The small plate on the upper arm of the cross bears the inscription "INRI". Both of the main panels of the plaque bear the names of thirty-one men who were killed during the First World War. The names are annotated with their regiment, corps or arm of Service, and ranks for officers, and except for a few exceptions are listed chronologically by date of death from top to bottom, left to right. The lettering on the main panels is in black, with that on the smaller panels at the bottom in gold. Beneath the plaque is a tripartite plinth made of Ketton stone, the central portion of which protrudes slightly. The centre panel is inscribed as a roll of honour with dedicatory inscriptions on the outer panels. The floor paving of the aisle in the immediate vicinity of the memorial is associated and laid as part of the memorial and has an inscription highlighting this. Lettering on the stone surfaces is in black.

A plaque for World War I and World War II names:
In 2010, a grant of £200 was offered through the Small Grants Scheme of the War Memorials Trust towards the addition of plaques to record the names of those who had been missed off the original memorial and to subsequent conflicts, including that of a soldier killed in Afghanistan in January 2010. This work consisted of the addition of two English oak panels in the style of the original and mounted one either side of the existing panel. Names were sign-written in black to match the existing in font, style and format. The new panels were dedicated during a service held on 16th October 2011 when the panels were formally unveiled. The dedication was performed by the Archdeacon of Cambridge, the Venerable John Beer. The service was attended by some two-hundred people, including family members of those named on the new panels.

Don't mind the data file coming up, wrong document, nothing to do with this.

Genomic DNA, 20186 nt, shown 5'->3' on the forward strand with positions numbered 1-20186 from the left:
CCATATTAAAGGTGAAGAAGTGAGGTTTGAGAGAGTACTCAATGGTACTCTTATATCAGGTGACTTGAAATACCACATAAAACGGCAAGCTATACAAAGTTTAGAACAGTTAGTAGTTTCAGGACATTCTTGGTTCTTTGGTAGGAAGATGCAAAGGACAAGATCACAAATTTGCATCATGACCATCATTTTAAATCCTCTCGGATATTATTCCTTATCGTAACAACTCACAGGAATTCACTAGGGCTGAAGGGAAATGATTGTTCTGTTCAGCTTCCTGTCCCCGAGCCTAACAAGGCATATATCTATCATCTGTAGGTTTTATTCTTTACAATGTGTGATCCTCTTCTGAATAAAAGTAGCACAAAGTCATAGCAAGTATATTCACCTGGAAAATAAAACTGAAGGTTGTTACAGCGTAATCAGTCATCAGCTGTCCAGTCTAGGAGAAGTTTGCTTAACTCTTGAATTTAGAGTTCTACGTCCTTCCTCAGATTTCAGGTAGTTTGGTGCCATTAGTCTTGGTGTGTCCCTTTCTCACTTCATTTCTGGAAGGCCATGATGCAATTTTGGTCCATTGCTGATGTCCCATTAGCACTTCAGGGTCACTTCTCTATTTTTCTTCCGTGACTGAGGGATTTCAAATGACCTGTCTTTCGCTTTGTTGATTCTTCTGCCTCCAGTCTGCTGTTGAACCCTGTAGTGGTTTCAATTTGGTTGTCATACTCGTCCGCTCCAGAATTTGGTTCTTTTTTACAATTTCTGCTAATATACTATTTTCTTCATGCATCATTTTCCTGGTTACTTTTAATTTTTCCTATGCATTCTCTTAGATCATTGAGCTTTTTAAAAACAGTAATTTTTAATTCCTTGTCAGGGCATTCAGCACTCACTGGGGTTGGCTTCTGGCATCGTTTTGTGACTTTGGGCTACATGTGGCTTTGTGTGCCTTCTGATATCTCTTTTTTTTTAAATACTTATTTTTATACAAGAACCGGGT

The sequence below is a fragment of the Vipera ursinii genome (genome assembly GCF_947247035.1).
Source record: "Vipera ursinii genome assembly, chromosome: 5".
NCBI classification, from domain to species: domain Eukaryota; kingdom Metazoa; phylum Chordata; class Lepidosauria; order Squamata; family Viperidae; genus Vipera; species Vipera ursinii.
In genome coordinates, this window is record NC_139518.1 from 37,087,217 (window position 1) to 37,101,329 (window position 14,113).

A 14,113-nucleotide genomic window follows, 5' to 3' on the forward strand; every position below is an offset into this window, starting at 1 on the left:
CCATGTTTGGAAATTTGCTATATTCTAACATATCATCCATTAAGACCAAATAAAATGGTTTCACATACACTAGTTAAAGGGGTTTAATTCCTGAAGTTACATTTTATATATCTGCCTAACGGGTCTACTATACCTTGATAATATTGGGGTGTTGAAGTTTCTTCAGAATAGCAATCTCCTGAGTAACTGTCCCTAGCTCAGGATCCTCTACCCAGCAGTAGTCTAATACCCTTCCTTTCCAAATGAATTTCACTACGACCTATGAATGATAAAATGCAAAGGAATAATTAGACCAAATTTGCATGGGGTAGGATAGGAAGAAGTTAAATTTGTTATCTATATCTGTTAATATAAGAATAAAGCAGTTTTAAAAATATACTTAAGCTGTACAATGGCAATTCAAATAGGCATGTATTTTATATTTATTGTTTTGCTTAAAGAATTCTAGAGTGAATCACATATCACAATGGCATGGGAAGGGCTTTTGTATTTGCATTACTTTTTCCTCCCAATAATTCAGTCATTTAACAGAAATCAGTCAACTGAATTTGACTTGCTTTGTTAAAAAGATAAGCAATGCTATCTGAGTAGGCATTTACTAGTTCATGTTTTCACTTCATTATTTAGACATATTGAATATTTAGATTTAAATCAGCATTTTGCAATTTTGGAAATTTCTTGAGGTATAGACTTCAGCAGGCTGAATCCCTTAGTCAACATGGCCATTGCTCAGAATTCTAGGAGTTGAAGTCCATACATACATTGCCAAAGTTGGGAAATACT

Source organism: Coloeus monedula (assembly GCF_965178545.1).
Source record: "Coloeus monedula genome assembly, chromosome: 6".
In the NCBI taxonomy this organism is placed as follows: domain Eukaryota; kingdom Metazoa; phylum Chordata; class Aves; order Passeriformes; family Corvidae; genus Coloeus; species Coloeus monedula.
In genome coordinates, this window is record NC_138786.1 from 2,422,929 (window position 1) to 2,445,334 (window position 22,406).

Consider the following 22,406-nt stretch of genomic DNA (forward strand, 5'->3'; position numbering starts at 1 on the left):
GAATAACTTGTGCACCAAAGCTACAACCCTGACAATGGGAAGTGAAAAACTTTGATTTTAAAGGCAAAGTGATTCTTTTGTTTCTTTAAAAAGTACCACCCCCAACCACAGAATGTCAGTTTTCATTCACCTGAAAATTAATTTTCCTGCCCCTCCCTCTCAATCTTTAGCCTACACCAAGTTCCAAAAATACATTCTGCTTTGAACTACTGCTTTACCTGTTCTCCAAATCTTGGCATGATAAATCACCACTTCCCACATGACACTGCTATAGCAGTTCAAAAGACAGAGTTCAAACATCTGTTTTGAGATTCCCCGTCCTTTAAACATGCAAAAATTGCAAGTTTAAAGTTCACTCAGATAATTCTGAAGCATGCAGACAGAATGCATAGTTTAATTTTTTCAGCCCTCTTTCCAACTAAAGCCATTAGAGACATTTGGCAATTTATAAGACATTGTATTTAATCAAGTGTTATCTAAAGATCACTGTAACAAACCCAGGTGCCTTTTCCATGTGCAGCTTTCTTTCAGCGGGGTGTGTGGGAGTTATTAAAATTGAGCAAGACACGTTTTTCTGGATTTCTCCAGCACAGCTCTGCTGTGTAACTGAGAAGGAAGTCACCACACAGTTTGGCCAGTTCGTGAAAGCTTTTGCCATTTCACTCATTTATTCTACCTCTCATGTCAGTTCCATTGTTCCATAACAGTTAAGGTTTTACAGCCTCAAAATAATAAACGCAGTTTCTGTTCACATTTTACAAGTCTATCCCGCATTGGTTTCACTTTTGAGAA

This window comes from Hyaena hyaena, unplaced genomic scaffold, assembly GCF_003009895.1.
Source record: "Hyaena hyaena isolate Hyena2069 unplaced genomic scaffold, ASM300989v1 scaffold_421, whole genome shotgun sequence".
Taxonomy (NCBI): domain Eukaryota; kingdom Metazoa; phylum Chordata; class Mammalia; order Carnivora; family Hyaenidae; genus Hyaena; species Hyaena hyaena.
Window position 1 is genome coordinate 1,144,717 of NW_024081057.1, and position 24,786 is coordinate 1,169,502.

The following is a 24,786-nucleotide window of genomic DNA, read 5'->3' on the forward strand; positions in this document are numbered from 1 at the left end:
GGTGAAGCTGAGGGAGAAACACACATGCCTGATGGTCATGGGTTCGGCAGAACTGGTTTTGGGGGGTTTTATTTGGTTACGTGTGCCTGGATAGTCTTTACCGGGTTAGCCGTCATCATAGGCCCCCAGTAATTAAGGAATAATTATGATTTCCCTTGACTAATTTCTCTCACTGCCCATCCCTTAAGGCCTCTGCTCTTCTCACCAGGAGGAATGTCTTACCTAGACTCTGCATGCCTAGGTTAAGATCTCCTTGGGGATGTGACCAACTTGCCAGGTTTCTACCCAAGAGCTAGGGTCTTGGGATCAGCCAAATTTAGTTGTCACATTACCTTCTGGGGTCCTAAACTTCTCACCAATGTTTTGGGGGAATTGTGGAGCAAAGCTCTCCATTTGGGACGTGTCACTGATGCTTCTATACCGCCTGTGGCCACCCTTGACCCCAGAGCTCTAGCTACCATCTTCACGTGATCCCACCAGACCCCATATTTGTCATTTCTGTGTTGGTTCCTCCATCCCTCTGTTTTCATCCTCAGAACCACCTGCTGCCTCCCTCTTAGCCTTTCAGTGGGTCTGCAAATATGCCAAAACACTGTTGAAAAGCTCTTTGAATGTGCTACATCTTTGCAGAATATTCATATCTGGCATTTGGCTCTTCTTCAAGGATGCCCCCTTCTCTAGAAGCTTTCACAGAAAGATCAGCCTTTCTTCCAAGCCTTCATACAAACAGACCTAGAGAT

The bottom of the plaque is inscribed: "They died that we might live"
The smaller left panel bears the inscription: "Eternal rest grant unto them O Lord"
Whilst the smaller right panel continues: "and let light perpetual shine upon them"
The centre panel of the stone plinth is headed "1939 - 1945" beneath which are the names of twenty-four men killed during World War Two; again, annotated with their regiment, corps or arm of Service.
To the left of this is the inscription:"In honoured memory of the men of this parish who gave their lives in the Second World War"
The right of the plinth is inscribed: "May the living never fail to render to God and to their fellows service demanding sacrifice"
The panel in the floor reads: "This floor was laid and the names inscribed above as a memorial to those who died in the war of 1939-1945"
The new panel mounted to the left of the original is inscribed: "Post inscriptum 1914-1918" and beneath this are the names of eleven men killed in the First World War; with ranks included. Underneath these names is inscribed "1939-1945" followed by one Serviceman (rank given) and one civilian who died during World War Two.
The new panel mounted to the right of the original bears the inscription: "Died while serving their country". The names of four men are commemorated, with ranks annotated; one killed during the Korean War in 1951, one serving with the British Army of the Rhine (BAOR) in 1955, one serving with the Royal Air Force in 1961 and the last (and most recent) killed in Afghanistan in 2010..

"St Mary's", Burwell

Baptist Church, Burwell

The Cemetery, Burwell